“I feel like medical surgical nursing, it’s like the basics of nursing. It’s like your foundation, and then it will all be easy when you venture into delivery, perioperative or ICU.”

Aldeza also tries to harness her experience as an immigrant to be a better provider. She said that she notes when patients may not have a strong command of English.

“I try to advocate for them,” she explained. “We’re very diversified over here in the U.S. Diversity is good, but we need people who will speak up for all this and advocate for it, especially these newcomers from different countries that are not yet so into English that they can communicate well.”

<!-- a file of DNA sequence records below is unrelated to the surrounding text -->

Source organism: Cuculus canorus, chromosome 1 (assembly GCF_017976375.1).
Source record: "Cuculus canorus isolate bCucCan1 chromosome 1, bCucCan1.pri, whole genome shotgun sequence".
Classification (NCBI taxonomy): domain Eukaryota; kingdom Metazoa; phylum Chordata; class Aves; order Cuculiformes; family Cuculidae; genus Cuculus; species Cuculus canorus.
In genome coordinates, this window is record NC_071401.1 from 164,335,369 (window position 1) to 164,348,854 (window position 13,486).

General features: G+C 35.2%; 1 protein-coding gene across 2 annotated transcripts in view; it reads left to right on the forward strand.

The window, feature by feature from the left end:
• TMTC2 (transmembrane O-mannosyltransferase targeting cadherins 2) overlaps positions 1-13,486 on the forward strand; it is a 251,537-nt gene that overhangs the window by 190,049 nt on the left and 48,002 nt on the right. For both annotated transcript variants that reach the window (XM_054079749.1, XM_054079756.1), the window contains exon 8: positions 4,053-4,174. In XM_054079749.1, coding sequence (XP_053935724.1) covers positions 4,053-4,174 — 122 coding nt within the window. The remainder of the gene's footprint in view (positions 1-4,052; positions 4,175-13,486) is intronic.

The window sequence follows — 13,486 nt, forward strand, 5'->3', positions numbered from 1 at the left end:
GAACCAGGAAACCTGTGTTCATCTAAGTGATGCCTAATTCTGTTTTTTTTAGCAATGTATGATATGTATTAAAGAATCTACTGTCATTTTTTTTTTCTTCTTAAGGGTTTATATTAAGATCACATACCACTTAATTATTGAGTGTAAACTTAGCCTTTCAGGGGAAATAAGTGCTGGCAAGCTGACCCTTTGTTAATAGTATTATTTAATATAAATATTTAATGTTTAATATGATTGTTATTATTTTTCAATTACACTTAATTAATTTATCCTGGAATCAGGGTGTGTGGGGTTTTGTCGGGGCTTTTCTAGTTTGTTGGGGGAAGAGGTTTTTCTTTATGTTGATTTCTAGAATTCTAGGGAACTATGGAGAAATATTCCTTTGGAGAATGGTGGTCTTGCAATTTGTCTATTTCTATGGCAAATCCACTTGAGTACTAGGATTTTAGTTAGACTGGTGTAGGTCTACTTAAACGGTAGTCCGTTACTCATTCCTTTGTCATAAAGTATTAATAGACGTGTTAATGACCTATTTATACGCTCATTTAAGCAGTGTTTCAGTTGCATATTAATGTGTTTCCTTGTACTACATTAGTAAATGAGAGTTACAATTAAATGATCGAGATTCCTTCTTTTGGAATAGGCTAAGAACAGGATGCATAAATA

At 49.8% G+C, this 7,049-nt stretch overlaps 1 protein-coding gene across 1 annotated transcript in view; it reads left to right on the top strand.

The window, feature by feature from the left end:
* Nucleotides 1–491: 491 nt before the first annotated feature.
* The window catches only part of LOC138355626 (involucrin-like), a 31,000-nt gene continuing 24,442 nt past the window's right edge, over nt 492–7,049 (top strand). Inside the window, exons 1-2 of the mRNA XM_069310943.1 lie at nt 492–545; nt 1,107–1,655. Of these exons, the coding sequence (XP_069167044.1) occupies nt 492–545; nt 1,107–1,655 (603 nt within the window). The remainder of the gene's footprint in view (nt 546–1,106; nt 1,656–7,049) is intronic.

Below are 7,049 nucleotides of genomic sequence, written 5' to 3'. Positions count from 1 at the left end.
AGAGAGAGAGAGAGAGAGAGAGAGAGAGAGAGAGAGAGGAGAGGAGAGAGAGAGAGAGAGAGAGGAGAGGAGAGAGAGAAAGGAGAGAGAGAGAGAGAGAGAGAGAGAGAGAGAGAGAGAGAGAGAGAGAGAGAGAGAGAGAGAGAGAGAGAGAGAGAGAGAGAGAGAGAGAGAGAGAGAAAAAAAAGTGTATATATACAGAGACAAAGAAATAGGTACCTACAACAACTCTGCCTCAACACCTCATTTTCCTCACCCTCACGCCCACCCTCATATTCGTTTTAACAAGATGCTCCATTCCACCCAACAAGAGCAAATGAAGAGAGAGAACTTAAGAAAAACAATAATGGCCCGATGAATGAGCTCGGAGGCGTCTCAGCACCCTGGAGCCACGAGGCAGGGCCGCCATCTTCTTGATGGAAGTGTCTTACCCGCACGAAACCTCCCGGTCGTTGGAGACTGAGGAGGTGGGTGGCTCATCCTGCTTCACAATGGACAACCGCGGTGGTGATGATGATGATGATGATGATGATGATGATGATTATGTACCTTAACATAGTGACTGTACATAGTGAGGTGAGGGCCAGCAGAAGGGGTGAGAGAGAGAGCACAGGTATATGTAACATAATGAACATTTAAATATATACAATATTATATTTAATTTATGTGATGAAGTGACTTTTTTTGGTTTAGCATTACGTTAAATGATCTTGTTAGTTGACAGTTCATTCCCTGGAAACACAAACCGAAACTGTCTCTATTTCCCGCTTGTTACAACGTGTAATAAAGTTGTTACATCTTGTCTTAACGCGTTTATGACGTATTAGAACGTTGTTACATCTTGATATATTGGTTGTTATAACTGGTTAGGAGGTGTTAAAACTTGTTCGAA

Keep Pursuing Your Dream Role

While the past year has seen Aldeza focused on her husband’s restaurant dream, she anticipates her own dream future in healthcare management, after her daughters are grown and she can work the typical daytime hours of a management position. To prepare for such a role, she’s earned her master’s degree with a specialty in leadership, continuing her mantra to never stop improving.

Never stop improving in your own career. Seek new opportunities, including PCT, CNA and RN roles with Vivian.

Michael Hines

Michael Hines is a freelance researcher and writer based in Brooklyn, New York. For 20 years, he's written on various healthcare topics, including healthcare employment, telemedicine, healthcare legislation, obesity, immunotherapy and genomics. He also writes about technology and AI, public policy, finance and investing, consumer products and corporate environmental, social and governance (ESG) practices.

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Thank you Michael and Vivian for featuring my career story.